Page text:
Even without medication, the anxious among us can control our feelings, or at least our reactions to them. As Smith writes, "Anxiety begins with a single worry, and the more you concentrate on that worry, the more powerful it gets, and the more you worry. One of the best things you can do is learn to let go: to disempower the worry altogether." Public pre-K spots be damned! In the words of my favorite (underrated!) reality TV star, "Everything is going to allllllll right."
Breaking the Cycle of Anxiety
A long, stressful day at work or canceled dinner plans is all it takes for me to toss my eat-healthier resolution out the window and dive, frazzled and hungry, for the nearest take-out menu. And a household of specific dietary needs (vegetarian for me, gluten-free for my spouse) only adds another hurdle to getting a quick, no-guilt dinner on the table. Luckily, the freezer aisle has expanded way beyond salisbury steaks and limp lasagna, to flavorful meals that also cater to special diets. Whether you're gluten-free, dairy-free, or vegetarian, you have more healthy options than ever before. Here are six brand new ones worth considering:
Evol Bean & Cheese Enchilada Bowl (vegetarian, gluten-free)
Mourning the loss of burritos on your gluten-free diet? Dry your eyes and open wide: Evol layers pinto beans, cilantro-lime rice, cheddar cheese, and roasted corn between layers of corn tortillas.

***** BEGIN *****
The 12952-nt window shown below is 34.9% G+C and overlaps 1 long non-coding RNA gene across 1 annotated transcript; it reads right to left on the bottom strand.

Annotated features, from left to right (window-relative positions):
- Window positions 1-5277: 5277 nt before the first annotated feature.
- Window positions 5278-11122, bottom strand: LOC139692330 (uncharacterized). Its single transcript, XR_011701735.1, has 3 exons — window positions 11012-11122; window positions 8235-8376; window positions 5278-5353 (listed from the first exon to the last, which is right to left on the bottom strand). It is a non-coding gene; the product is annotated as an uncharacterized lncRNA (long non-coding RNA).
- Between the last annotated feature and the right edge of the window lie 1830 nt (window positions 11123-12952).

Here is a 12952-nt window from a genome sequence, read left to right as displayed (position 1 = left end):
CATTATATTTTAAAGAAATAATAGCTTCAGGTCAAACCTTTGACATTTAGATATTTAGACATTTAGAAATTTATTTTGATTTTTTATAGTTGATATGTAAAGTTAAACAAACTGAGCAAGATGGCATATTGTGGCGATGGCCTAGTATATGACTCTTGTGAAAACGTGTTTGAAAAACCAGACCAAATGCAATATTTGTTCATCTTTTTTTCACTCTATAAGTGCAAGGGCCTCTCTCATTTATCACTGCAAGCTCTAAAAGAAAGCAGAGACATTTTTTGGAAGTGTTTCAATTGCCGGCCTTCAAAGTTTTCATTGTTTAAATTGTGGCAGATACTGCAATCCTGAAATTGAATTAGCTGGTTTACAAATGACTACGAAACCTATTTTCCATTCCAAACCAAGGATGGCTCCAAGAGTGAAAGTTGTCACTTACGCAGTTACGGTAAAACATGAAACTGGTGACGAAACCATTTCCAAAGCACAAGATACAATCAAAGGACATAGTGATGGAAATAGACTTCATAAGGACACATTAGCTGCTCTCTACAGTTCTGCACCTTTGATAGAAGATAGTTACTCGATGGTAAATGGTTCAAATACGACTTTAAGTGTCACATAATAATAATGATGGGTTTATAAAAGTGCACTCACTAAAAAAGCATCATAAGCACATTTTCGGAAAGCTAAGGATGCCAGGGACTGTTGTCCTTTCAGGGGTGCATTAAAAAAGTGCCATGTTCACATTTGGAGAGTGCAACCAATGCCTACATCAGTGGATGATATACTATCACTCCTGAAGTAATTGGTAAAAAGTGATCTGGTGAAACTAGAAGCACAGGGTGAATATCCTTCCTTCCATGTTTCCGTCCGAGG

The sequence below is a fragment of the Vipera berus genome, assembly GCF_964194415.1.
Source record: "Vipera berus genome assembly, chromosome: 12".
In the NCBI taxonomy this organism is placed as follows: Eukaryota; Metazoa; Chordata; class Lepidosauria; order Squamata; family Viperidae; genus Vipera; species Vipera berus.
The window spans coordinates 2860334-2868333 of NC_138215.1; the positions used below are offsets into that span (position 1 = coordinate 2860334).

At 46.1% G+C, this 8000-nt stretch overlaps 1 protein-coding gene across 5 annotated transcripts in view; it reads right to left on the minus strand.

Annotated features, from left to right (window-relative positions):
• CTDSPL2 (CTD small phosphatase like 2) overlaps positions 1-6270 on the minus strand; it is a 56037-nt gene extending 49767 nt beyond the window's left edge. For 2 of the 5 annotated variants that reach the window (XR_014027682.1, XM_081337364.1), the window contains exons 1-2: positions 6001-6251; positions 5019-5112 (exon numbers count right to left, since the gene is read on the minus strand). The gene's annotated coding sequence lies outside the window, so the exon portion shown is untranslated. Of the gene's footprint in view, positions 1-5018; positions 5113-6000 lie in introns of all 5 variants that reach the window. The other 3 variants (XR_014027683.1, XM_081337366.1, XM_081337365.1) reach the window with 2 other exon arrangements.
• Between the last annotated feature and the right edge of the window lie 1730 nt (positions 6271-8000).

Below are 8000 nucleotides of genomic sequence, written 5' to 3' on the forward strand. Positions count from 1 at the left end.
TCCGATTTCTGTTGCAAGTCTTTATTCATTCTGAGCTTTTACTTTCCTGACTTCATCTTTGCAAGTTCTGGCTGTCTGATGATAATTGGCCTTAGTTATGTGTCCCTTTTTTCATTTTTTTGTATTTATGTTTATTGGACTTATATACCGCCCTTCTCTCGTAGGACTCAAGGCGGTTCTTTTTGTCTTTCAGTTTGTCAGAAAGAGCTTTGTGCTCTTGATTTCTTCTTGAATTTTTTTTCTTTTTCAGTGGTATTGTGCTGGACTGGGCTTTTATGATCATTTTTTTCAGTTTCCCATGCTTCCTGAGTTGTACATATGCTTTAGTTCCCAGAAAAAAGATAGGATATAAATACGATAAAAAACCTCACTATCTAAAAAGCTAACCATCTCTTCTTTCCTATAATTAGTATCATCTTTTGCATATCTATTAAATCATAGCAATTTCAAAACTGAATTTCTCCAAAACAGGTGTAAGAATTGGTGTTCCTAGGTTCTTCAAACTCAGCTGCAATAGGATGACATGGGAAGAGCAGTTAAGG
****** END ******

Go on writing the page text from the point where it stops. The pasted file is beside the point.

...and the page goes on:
Healthy Choice Grilled Mediterranean Vegetables and Rice (vegetarian)
We love the uptick in non-pasta options for vegetarians in the frozen aisle. This entrée, part of a new line inspired by Top Chef, spotlights grilled eggplant, broccoli, and tomato over barley and rice.
Amy’s Teriyaki Wrap (vegan, gluten-free)
Take a break from Amy’s much-beloved mac-and-cheese and try this tasty mix of organic tofu, brown rice, and broccoli. The wheat-free wrap, made from rice and garbanzo flours, has a rich flavor and slightly spongy texture, which keeps the filling moist.
The good news is that the study authors stressed the brain is "plastic" and can snap back from the small changes. The goal should be controlling stress in the present to keep the brain supple and prepared for the future. Here are 7 simple suggestions of how to do this from Dr. Oz (and surprisingly, none involve yoga).
More advice on managing stress:
The Benefits of Friendship
Is the Way You Breathe Bad for Your Health?
LG says the fridge will be available in the US this summer for a suggested retail price of $3,299. This is at the high end (refrigerators range anywhere from $350 for a junior stacked fridge to over $4,000 for gourmet or custom models), and there's no guarantee that the suggested recipes are lip-smackingly delicious. But the thing we appreciate about this fridge is that when you think about it, most futuristic appliances are of the don't-lift-a-finger model (e.g., the industrious, overly helpful robots in WALL-E that turned humans into lazy, squishy blobs). We applaud the idea of a kitchen appliance that can potentially help make our lives not just easier, but less squishy-blob-ish.
Quiet, tidy, easy to use, and able to separate pulp from juice, this sleek juicer uses patented low-speed technology to extract maximum nutrients, vitamins, enzymes, and taste from fruits and vegetables. Best of all, it comes recommended by Dr. Oz!
(Hurom Slow Juicer, $360; williams-sonoma.com)
Combat hot flashes with these clever pearl necklaces, which contain nontoxic gel that gets cold in the freezer. Who said menopause isn't pretty?
(Pearls, originally $55, now $47, and insulated travel purse, originally $10 now $8.50 with code OPRAH; hotgirlspearls.com)
Keep Reading: 10 more healthy items we love